According to a recently published paper by Lisa Corneliuson on the International Library in Stockholm there is no contradiction in being a place of meditation and a social meeting place (what does the International Library as a socie-cultural spatiality say about discourses of belonging and integration in the Swedish society?). The main issue of contention in the paper was whether the International Library enforced integration or if the approach they had chosen actually aided segregation. The author reflects upon the issue that people do not actually visit the International Library in order to meet others. There is little conversation among visitors and those that do engage usually do so with others who speak the same language. The paper’s conclusion is, nevertheless, that the library has an integrational function. People enjoy a feeling of we-ness with the other visitors, even though their purposes are of an individual nature. The paper would like to see an increase in the space intended for direct communication, such as coffee shops.
The public library as an open forum in society, where anyone can go without having to do anything in particular, is an aspect seldom discussed. Libraries are often spoken about as an intermediary of knowledge and information or as a place where children are encouraged to read. In a paper Göran Greider makes the observation that there is a noticeable difference whether a society has a public space in the form of a library, even to those that never venture there. He goes on to say that it “marks the presence of the public in the social wilderness” (Bibliotek – mötesplats I tid och rum). He reasons about the role of the library and concludes that it should neither be a neoliberal customer service (give the customer what they want) or a reflection of a culturally conservative adult education. There must be a third option, says Göran Greider – to provide a foundation for democracy. Such accountability may encompass civic duties as well as taking care of the fiction section. Greider states that such an extensive concept is only conceivable if funded by public means.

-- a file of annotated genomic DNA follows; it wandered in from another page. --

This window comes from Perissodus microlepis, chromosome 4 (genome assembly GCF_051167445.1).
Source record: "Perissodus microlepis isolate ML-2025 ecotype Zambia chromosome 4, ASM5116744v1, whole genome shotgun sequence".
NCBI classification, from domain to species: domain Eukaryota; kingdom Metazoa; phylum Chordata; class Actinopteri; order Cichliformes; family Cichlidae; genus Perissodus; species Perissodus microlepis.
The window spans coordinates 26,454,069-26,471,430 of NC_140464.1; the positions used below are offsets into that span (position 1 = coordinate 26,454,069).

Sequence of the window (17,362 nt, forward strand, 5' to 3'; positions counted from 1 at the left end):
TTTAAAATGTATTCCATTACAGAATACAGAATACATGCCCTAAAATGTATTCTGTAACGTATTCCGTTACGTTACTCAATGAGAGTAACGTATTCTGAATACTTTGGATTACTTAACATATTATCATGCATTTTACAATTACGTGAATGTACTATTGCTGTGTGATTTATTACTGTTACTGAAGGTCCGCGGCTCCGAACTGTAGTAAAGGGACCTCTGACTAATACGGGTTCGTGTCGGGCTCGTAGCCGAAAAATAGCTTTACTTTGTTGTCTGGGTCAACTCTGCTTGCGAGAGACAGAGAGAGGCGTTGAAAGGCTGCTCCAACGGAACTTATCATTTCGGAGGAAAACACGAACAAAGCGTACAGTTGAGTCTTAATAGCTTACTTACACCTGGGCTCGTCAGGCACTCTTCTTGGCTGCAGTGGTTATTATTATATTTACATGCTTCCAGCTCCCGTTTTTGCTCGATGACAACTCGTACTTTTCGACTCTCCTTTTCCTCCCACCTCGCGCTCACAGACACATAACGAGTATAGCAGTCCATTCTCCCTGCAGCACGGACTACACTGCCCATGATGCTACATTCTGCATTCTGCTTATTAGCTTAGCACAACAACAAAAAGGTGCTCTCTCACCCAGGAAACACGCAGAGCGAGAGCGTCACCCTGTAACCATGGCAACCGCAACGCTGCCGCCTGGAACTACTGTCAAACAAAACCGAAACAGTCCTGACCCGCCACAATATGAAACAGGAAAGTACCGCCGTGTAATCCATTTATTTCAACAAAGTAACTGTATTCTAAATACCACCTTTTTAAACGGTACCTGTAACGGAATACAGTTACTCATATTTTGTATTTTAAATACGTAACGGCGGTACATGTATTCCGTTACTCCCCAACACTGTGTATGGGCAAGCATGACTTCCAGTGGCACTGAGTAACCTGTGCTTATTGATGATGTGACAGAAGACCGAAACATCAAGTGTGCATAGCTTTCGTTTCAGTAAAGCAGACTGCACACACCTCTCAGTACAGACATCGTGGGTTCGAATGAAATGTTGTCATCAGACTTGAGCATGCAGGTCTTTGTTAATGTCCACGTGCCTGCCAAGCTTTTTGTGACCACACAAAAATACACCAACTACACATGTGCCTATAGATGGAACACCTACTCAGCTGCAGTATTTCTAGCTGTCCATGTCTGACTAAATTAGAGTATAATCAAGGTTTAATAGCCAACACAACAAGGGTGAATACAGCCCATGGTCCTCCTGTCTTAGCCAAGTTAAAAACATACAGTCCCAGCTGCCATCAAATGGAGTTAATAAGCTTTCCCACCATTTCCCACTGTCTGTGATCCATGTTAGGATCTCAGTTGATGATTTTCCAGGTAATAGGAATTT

Göran Greider has a point here. Libraries are the public space aimed at people in their capacity as citizens and part of a community, unlike most public space, which is devoted to commercial activities. Incidentally, the designing of public space aimed at all and sundry does not necessarily imply that the aesthetics of the architect should prevail. Spatiality can also be claimed to communicate with its visitors as citizens and members of a community, as a contrast to shopping malls.